Does Billy Choose Daisy or Camila? 

Billy and Daisy both miss sound check, but when they finally arrive Billy grabs Daisy and passionately kisses her. While she’s initially fine with it, she realizes he’s been drinking again, and that it’s a cause for concern. Billy also goads Eddie on stage, hyping him up before whispering in his ear that “he’s done”. The pair switch their rock star personas on in time to get on the stage. There are moments where Billy looks like he’s set to kiss Daisy, which unnerves her as she realizes something is wrong. Meanwhile Camila is watching this all from the crowd, upset at what her marriage has become. 

Ad – content continues below

Tour manager Rod (Timothy Olyphant) notices too, asks if Billy’s OK, but he’s shrugged off with Billy telling him he’s “never been ok”. In another passionate kiss backstage, Billy tells Daisy they can be “broken together” but she pushes him away, telling him she doesn’t want to be broken. When the band go back on stage for the encore, the fans are demanding “Honeycomb (Look At Us Now),” but instead Daisy approaches the microphone and gives a speech about how love hurts, and how you need to find your “light” to look after you, even at points you don’t deserve it. Realizing she’s telling him to go back to Camila, Billy breaks down in tears, before he and Daisy give a knowing nod to each other, and he storms off the stage and rushes to return to his wife, leaving the fans to sing his part.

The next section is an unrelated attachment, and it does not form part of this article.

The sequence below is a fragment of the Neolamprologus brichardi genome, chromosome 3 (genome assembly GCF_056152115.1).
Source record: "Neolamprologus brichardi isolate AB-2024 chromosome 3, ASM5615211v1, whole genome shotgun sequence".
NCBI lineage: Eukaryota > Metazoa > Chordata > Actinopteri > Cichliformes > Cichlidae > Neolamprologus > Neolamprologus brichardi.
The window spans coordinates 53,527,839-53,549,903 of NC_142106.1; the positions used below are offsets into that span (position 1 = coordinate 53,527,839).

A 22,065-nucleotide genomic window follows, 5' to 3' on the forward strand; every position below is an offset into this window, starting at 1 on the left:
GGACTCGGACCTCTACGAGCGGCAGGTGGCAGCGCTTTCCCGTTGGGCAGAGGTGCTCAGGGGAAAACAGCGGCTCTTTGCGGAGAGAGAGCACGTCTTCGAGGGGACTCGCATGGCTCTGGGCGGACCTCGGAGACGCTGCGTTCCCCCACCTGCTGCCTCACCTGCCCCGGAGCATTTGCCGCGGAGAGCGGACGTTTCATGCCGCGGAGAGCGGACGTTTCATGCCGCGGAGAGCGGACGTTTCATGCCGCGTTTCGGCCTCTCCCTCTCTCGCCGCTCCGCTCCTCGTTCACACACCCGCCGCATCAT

Who is Filming the Documentary?

At this point it’s revealed the filmmaker in the ‘90s, the one who’s convinced the entire band to finally share their story, is Billy and Camila’s now-adult daughter, Jules (Seychelle Gabriel). Jules admits she remembers parts of that night, especially interrupting her parents having a tear-filled conversation back at the hotel. Back in the 70s timeline, Daisy reaches out to Simone and agrees it’s time for rehab. Billy also agrees to put the work in and also go back to rehab. 

The next morning, while the bus is being packed up, the band go their separate ways. Eddie takes a cab, while Graham lays down his guitar and walks away too. It’s revealed in the years that follow, the band make names for themselves in different ways. Karen continued to make music, fronting her own band and becoming a success story but admits she “wasn’t entirely honest” with Graham by breaking up with him. Graham moved back to his hometown and now has a wife and kids, saying what Karen did was for the best. Eddie started his own band, but it never amounted to anything, while Warren became a session drummer, marrying his girlfriend Lisa, having kids and now lives on a boat. Simone opened a club with girlfriend Bernie, becoming the queen of disco, while Teddy died “doing what he loved in 1983”, passing away in a recording studio after working all night. 

Billy worked hard to earn back Camila’s trust, and they remained together until she got sick, ultimately dying off camera. Her interviews had been filmed before she died, something viewers weren’t privy too until that moment. Daisy successfully got sober, had a daughter, went solo, and “fell in love many times”. She and Billy both admit they did love each other, but were ultimately too volatile to work during their time in the band. Jules reveals to them both Camila had spoken about her thoughts on the relationship before she died, and shows them the footage. She says she was always Daisy’s biggest fan and was happy for how her life turned out, before encouraging Billy to call her. In the final moments, Billy knocks on Daisy’s door and they share a knowing smile as they’re reunited, with Camila in the voiceover telling Jules: “At the very least, those two still owe me a song.” 

All 10 episodes of Daisy Jones & The Six are available to stream now on Prime Video.